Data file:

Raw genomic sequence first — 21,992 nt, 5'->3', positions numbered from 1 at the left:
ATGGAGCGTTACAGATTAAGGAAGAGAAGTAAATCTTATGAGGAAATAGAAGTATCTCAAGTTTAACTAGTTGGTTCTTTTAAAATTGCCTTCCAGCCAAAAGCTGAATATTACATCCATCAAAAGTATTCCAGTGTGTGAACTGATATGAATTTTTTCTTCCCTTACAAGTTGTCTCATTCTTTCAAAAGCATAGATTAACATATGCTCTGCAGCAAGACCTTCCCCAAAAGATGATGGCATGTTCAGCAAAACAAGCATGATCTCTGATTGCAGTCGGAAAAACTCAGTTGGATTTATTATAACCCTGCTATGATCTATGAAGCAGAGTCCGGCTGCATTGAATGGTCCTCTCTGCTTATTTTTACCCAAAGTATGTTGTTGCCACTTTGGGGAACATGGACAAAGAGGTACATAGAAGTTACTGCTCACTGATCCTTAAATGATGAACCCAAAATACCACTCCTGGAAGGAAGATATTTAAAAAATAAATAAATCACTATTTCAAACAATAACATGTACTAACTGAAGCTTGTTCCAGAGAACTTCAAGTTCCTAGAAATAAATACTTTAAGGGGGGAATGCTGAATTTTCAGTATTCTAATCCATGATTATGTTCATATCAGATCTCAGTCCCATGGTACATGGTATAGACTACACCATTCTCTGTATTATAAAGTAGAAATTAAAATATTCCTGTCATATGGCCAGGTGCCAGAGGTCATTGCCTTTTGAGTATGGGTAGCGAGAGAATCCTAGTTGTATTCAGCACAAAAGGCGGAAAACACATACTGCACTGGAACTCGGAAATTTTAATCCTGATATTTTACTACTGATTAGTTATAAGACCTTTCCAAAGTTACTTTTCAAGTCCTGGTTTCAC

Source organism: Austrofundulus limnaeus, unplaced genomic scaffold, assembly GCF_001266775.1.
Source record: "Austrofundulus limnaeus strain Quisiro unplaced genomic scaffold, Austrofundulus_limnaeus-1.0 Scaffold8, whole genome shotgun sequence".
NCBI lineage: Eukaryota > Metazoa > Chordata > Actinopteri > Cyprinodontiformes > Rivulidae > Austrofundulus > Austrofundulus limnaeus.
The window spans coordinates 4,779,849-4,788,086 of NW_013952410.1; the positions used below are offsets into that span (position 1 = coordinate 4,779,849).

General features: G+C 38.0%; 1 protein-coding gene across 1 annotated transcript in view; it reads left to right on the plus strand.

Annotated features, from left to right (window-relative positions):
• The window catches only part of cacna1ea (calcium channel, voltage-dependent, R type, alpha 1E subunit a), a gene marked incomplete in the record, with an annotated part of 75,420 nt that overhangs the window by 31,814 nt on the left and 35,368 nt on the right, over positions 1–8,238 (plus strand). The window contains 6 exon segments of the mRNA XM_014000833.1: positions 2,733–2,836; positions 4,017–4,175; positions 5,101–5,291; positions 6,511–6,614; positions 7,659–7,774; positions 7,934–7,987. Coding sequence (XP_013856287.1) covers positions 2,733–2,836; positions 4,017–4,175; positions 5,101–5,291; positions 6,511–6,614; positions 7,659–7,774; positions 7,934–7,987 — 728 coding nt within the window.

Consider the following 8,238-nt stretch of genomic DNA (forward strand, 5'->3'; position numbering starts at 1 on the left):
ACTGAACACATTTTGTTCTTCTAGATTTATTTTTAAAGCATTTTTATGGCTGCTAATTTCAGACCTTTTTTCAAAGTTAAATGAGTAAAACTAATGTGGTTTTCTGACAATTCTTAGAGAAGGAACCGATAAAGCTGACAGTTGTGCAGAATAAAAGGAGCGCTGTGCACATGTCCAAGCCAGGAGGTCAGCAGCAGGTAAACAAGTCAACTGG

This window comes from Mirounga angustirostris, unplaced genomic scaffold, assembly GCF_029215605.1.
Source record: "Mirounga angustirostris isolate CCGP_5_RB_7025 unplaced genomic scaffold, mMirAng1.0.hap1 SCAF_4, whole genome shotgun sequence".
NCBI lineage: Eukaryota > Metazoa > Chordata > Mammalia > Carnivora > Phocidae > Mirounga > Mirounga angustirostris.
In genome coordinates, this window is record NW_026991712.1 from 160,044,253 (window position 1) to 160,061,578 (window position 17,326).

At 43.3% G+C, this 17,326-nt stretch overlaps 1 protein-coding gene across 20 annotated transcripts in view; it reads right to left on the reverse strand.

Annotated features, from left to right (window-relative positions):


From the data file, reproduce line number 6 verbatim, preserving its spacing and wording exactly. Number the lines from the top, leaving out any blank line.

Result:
The window spans coordinates 4,779,849-4,788,086 of NW_013952410.1; the positions used below are offsets into that span (position 1 = coordinate 4,779,849).